IAF Regions' news

SANAP Project Comes to an End

Graham Talbot
Independent Consultant, SANAP Project

The “Strengthening Accreditation Networks in Asia Pacific” (SANAP) project, jointly implemented by the Asia Pacific Accreditation Cooperation (APAC) and the Physikalisch-Technische Bundesanstalt, Germany (PTB) and funded by the Federal Ministry for Economic Cooperation and Development (BMZ), Germany came to a close on 28 February 2022.

This project, split into two phases, has been running since April 2015 with the aim of helping developing economies within Asia Pacific shape an environmentally sustainable market economy. The target groups of the project were developing economy full members/Mutual Recognition Arrangement (MRA) signatories of APAC with a need for further development, developing economy associate members striving for full membership, and non-APAC members with rudimentary accreditation structures aiming to become associate members.

An online closing event was held on 28 February during which participants from APAC were able to hear the many achievements from the past seven years and the plans for a potential project on the digital transformation of accreditation in Asia Pacific. Key speakers included the APAC Chair, Ms Chang Kwei Fern, and the PTB Project Coordinator, Ms Cora Roos.

The continuation of the travel and meeting restrictions imposed by the COVID-19 pandemic limited the support that the project was able to give to APAC and its developing economy accreditation body (AB) members during the past two years, but these restrictions have also stimulated new ways of working. Online small group mentoring, observation of online peer evaluations, online training and e-learning will continue to be beneficial in the future whether they are fully online or in a hybrid format.

Support given during the SANAP project included:

  • Four development needs enquiries of developing economy ABs were undertaken to identify individual and collective needs, plus individual face-to-face interviews with a majority of developing economy ABs to enable support programmes to be tailored to meet the identified needs of individual ABs – not a one-size-fits-all approach.
  • 26 classroom training events were supported and over 340 individual AB staff were sponsored to attend these events.
  • 12 attachments from developing economy ABs to more developed ABs were organized.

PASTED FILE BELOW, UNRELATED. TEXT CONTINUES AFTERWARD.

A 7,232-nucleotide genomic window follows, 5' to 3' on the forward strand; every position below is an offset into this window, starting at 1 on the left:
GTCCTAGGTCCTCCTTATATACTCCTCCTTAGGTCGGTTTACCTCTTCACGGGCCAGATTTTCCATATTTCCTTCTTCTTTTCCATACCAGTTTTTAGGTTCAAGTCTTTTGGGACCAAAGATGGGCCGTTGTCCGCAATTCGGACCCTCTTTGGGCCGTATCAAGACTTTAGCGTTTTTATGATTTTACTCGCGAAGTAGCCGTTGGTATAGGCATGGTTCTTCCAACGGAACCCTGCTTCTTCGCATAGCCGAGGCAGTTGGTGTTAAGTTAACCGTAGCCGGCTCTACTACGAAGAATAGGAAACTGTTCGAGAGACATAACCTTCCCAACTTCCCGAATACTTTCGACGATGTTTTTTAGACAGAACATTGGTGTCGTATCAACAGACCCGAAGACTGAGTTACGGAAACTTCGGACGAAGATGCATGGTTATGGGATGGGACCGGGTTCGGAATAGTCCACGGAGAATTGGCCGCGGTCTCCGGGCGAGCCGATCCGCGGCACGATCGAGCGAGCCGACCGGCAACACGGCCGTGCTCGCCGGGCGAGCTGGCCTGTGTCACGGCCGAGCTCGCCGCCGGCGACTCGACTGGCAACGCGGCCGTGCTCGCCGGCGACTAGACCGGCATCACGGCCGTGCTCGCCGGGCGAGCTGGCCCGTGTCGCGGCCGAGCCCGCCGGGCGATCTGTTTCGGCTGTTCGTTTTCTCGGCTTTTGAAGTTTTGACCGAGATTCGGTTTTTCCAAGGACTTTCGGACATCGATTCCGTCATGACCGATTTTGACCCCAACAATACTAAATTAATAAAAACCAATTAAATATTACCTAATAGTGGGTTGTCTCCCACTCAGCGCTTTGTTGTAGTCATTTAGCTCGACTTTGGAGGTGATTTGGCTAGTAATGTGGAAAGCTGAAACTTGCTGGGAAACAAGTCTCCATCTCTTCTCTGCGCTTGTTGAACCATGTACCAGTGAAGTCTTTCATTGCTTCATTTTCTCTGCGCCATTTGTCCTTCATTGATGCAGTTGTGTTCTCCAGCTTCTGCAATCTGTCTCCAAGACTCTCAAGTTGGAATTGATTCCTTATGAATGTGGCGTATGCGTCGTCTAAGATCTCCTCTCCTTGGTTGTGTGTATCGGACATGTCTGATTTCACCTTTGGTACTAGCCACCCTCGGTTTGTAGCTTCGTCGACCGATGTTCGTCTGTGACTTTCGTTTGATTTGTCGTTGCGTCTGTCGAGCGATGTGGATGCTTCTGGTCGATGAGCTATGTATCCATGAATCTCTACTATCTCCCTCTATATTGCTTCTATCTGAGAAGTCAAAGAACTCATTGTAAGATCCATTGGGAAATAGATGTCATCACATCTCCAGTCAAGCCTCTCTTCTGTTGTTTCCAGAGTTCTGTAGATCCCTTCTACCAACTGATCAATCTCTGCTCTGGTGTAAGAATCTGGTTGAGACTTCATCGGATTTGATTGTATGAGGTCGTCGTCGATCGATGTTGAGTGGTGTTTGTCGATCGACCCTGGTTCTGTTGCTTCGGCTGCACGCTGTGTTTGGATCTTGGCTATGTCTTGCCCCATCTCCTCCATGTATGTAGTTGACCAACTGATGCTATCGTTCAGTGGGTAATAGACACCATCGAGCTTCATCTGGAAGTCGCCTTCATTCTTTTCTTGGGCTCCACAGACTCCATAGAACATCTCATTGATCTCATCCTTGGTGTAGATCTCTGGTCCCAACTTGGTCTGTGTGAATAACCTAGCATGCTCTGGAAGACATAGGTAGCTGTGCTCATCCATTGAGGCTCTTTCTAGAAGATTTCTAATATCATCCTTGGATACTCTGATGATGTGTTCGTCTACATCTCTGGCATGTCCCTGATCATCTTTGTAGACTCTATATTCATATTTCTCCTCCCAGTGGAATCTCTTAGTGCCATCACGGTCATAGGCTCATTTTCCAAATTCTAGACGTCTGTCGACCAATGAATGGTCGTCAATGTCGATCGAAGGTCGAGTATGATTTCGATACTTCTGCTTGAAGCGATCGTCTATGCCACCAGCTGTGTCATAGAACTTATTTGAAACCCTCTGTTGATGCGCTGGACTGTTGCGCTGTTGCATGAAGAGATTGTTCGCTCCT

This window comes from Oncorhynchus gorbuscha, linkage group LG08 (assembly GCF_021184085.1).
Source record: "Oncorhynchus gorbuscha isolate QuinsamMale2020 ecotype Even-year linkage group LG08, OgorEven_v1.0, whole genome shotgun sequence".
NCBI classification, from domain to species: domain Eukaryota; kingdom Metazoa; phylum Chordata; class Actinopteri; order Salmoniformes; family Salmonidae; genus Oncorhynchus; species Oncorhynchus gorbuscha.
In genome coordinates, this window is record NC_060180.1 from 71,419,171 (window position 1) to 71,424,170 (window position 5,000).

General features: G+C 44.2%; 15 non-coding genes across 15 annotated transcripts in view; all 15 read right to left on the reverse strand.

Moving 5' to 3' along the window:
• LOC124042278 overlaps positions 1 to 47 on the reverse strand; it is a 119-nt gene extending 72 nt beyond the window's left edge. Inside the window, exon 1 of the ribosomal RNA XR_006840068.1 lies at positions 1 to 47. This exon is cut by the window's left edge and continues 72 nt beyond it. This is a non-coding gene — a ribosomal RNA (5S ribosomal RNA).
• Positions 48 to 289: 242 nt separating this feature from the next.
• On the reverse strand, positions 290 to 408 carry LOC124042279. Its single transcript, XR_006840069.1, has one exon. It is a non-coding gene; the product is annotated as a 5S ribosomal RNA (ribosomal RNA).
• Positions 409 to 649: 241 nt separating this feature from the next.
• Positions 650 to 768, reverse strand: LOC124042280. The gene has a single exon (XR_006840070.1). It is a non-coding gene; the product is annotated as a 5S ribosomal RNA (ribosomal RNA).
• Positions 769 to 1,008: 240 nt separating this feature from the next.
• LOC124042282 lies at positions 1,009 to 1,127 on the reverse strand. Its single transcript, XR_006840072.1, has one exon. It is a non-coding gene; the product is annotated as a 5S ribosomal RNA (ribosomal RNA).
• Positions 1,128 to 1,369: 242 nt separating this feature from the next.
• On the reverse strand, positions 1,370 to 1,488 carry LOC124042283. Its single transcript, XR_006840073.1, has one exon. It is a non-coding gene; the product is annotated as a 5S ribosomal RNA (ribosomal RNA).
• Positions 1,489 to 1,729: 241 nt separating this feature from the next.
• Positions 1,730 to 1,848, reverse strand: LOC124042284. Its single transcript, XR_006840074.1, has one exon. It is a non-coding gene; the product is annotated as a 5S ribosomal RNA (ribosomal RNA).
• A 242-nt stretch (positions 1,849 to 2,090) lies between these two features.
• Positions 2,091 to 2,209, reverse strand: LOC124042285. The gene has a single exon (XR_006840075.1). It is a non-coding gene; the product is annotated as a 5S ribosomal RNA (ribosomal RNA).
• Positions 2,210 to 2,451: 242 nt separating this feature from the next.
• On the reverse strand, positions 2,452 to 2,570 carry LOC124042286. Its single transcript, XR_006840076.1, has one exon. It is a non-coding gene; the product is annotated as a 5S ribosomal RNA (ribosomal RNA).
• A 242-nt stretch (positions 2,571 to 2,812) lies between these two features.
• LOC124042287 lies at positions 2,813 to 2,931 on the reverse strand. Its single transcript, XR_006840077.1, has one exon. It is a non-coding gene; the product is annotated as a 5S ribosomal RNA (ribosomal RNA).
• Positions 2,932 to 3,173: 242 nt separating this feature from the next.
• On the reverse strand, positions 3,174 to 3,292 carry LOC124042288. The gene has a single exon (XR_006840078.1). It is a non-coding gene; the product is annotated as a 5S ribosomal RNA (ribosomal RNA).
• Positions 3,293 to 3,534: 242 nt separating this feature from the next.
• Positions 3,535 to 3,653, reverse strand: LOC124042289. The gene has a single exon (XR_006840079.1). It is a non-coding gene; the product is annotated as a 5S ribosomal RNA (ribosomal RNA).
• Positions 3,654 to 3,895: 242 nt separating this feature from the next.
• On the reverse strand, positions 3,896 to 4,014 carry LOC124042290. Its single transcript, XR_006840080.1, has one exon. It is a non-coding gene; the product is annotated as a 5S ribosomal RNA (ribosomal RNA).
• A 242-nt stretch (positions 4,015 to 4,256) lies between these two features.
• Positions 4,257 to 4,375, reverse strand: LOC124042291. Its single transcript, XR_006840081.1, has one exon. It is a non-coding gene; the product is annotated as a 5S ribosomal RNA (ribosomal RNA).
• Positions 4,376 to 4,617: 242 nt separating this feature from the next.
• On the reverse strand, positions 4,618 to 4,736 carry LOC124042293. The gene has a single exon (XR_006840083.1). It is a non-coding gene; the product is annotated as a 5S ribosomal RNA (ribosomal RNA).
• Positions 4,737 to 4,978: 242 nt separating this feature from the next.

• Six small groups with 38 participants from 11 accreditation bodies who attended APAC training events received additional mentoring online from the trainers.
  • Nine trainers from developing economy ABs were trained to be able to deliver face-to-face and online training on behalf of their own ABs or for APAC training courses on standards used in accreditation.
  • Five ABs were supported to observe the MRA peer evaluations of other ABs and one pre-evaluation audit conducted as part of the Preparation for Evaluation concept to help increase the number and scopes of MRA signatories in the region; the concept helped developing economy members of APAC that have not yet experienced any peer evaluation to gain further experience so that they may become better prepared for their own evaluations.
  • Supported the introduction of the e-learning concept as a cost-effective way of delivering training contents and transferring knowledge, initially supporting the video recording of training contents, and providing an independent expert review of the APAC e-learning platform and videos.
  • Eight non-APAC members sponsored to attend face-to-face General Assemblies.
  • Seven different IAF-ILAC brochures were translated into Thai, Mongolian, Vietnamese or Burmese to help the ABs in their efforts to raise awareness of the value of accreditation and accredited conformity assessment.

During the project, the training and development concepts introduced by SANAP have been successfully and sustainably incorporated into APAC’s own capacity development plans.

Looking to the future, currently under consideration for BMZ funding is a project to support APAC and its developing economy members to expand their digital services and processes in accreditation. This will enable more informed decision-making on digitalization-related matters, increased use of digital formats to improve services and collaboration, and strengthened capacity of developing economy accreditation bodies to provide digital services.

SANAP has been pleased to provide focused support to quality infrastructure capacity building in the Asia Pacific region over many years, and although the SANAP project has drawn to a close, it is good to see that the links between PTB and APAC and its members remain strong.

Graham Talbot is a former Chair of the IAF CMC (2008 – 2012) and of the ILAC MCC (2005 – 2012) who has worked for PTB as an independent consultant in the SANAP project since 2014.

PTB is the national metrology institute of Germany. Since 1960, PTB has been sharing its core competence in international development cooperation, supporting developing and emerging economies in the field of quality infrastructure to contribute to sustainable economic, social, and ecological development.

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